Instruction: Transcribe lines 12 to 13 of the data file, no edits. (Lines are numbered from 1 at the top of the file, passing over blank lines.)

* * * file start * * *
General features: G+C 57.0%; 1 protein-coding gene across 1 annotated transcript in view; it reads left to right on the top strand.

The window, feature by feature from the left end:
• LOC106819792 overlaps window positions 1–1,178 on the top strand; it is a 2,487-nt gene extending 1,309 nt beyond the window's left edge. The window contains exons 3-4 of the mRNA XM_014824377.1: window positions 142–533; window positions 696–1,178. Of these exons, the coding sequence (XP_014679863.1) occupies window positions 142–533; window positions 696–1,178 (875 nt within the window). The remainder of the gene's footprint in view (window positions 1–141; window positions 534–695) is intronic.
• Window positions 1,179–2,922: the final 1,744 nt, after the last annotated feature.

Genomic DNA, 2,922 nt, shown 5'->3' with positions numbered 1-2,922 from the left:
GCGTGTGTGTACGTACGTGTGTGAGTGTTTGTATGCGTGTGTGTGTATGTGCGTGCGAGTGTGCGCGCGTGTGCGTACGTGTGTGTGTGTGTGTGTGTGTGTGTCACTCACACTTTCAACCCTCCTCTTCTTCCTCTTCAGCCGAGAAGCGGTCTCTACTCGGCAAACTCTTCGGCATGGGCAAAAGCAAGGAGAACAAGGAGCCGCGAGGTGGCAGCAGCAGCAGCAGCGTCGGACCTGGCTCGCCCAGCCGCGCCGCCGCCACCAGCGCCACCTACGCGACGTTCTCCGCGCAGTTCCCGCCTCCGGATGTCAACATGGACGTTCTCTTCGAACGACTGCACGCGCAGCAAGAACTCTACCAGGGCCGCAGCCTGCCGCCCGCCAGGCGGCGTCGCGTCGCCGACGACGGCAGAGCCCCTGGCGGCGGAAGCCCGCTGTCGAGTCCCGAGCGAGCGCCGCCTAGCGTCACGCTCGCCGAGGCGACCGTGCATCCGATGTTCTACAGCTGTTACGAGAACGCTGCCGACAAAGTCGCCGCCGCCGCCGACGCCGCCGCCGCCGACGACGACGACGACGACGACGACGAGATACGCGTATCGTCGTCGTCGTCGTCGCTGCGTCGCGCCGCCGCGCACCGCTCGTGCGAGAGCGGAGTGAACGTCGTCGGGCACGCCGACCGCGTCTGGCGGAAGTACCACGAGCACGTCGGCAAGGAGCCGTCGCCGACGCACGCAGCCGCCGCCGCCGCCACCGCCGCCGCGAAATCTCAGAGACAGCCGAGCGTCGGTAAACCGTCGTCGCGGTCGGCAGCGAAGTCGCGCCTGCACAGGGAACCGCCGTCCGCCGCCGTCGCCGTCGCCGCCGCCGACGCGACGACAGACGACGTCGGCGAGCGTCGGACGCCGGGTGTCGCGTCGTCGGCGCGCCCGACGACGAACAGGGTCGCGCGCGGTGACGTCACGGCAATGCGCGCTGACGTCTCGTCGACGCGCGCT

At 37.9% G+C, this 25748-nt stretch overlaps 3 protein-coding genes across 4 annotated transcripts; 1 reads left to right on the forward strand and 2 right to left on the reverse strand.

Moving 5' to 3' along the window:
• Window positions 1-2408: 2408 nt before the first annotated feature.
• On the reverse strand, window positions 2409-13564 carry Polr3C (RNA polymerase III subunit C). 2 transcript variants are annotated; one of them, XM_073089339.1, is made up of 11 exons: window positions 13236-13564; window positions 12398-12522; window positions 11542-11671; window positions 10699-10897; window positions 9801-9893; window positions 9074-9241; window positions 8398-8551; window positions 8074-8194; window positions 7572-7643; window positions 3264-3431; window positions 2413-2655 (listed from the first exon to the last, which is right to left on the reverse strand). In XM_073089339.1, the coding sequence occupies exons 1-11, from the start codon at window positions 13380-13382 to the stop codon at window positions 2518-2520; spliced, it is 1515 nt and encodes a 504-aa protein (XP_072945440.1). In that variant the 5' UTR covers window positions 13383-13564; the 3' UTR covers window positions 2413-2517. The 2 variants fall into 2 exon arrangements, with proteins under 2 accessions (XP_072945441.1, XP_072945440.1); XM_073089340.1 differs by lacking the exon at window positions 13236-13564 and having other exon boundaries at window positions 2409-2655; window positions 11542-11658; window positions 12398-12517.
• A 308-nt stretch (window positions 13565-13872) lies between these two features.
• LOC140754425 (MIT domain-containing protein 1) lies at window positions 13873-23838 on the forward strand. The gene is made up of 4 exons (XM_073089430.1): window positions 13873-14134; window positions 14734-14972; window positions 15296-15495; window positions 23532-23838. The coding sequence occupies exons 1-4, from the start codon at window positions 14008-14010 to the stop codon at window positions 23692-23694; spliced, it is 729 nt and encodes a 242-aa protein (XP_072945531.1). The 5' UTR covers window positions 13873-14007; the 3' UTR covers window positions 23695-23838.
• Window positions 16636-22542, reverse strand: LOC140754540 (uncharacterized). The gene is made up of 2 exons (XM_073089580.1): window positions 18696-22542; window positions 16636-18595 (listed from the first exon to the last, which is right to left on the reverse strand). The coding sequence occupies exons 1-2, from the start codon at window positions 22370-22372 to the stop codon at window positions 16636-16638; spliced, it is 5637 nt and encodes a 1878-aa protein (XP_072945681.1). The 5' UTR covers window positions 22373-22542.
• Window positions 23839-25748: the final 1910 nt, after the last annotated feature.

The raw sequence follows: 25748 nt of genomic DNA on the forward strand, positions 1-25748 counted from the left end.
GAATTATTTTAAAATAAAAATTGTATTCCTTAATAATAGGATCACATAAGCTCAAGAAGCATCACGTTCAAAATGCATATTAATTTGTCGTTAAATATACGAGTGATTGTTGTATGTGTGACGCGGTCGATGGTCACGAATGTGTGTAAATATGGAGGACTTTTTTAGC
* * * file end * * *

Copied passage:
• LOC140754425 (MIT domain-containing protein 1) lies at window positions 13873-23838 on the forward strand. The gene is made up of 4 exons (XM_073089430.1): window positions 13873-14134; window positions 14734-14972; window positions 15296-15495; window positions 23532-23838. The coding sequence occupies exons 1-4, from the start codon at window positions 14008-14010 to the stop codon at window positions 23692-23694; spliced, it is 729 nt and encodes a 242-aa protein (XP_072945531.1). The 5' UTR covers window positions 13873-14007; the 3' UTR covers window positions 23695-23838.
• Window positions 16636-22542, reverse strand: LOC140754540 (uncharacterized). The gene is made up of 2 exons (XM_073089580.1): window positions 18696-22542; window positions 16636-18595 (listed from the first exon to the last, which is right to left on the reverse strand). The coding sequence occupies exons 1-2, from the start codon at window positions 22370-22372 to the stop codon at window positions 16636-16638; spliced, it is 5637 nt and encodes a 1878-aa protein (XP_072945681.1). The 5' UTR covers window positions 22373-22542.